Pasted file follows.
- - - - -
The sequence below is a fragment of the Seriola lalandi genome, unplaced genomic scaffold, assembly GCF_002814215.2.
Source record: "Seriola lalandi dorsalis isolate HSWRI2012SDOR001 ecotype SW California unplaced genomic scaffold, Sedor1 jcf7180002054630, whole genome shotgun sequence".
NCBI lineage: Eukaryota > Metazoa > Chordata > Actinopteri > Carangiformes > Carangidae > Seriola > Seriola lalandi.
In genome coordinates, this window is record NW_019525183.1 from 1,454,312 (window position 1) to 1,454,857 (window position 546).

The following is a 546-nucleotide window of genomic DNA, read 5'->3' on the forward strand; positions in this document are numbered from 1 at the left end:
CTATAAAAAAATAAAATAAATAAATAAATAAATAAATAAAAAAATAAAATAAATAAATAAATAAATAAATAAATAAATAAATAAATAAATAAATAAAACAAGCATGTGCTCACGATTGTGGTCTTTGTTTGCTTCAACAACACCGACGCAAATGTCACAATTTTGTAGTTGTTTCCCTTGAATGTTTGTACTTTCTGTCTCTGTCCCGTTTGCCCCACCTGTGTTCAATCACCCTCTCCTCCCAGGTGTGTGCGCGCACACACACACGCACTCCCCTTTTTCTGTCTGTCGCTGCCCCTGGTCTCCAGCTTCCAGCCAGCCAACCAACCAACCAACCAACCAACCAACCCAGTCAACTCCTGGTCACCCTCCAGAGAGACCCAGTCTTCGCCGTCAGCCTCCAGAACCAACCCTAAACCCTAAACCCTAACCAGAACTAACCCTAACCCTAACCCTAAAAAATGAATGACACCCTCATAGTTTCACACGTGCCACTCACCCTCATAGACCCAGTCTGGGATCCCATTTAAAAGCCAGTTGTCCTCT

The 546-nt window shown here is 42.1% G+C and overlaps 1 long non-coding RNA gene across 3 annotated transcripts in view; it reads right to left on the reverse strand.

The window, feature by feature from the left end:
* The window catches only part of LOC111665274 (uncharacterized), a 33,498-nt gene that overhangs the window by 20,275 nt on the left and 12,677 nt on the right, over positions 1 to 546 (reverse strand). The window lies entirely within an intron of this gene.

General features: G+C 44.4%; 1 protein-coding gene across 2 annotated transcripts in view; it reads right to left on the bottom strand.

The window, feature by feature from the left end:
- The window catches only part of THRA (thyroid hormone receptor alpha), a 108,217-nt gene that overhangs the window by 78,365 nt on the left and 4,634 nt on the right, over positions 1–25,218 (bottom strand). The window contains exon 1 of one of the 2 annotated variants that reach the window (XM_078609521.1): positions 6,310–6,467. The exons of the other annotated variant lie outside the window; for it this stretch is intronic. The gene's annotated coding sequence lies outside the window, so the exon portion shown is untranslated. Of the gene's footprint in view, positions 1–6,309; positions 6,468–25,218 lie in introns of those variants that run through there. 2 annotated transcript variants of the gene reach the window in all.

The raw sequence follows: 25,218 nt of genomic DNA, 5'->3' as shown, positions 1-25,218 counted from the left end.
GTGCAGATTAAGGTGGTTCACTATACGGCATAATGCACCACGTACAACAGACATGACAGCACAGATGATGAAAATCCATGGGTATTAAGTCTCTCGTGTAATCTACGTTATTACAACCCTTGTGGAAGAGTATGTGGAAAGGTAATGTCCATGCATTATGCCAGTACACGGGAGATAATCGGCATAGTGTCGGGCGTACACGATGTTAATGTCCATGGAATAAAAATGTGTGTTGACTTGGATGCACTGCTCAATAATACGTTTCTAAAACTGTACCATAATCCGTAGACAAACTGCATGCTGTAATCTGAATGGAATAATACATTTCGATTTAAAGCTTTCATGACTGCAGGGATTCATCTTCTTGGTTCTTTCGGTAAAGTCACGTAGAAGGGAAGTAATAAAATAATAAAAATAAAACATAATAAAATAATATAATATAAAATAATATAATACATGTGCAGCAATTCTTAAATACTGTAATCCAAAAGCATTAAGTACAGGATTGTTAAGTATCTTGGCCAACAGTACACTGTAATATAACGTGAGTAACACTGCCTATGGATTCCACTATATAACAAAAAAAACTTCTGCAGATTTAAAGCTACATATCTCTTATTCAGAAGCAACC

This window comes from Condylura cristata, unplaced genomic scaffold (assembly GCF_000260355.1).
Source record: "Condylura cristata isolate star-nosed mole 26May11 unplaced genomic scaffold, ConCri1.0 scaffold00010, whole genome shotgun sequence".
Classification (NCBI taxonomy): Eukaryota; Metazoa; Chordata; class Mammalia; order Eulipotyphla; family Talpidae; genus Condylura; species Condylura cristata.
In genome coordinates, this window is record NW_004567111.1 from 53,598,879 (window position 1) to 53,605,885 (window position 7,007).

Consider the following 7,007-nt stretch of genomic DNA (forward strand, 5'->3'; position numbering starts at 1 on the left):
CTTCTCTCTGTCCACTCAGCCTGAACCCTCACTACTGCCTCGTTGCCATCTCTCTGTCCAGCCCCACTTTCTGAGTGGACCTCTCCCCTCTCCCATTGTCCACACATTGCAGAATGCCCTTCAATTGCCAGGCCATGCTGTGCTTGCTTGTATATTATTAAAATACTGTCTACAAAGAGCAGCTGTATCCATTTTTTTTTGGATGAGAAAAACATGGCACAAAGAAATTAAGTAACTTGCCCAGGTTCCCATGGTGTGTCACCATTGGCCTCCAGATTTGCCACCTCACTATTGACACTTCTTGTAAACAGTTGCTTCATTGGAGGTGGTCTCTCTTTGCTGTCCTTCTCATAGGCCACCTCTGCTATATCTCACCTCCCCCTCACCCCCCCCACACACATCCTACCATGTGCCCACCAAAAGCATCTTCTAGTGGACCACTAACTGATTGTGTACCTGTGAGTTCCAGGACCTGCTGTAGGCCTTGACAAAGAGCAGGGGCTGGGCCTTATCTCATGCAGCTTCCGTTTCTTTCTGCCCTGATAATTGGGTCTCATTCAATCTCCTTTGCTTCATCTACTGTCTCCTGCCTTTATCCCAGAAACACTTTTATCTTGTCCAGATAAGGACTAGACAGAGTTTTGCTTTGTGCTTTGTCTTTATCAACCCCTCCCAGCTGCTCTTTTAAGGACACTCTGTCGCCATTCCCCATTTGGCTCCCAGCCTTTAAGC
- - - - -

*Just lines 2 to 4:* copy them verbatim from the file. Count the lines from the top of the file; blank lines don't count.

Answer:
Source record: "Seriola lalandi dorsalis isolate HSWRI2012SDOR001 ecotype SW California unplaced genomic scaffold, Sedor1 jcf7180002054630, whole genome shotgun sequence".
NCBI lineage: Eukaryota > Metazoa > Chordata > Actinopteri > Carangiformes > Carangidae > Seriola > Seriola lalandi.
In genome coordinates, this window is record NW_019525183.1 from 1,454,312 (window position 1) to 1,454,857 (window position 546).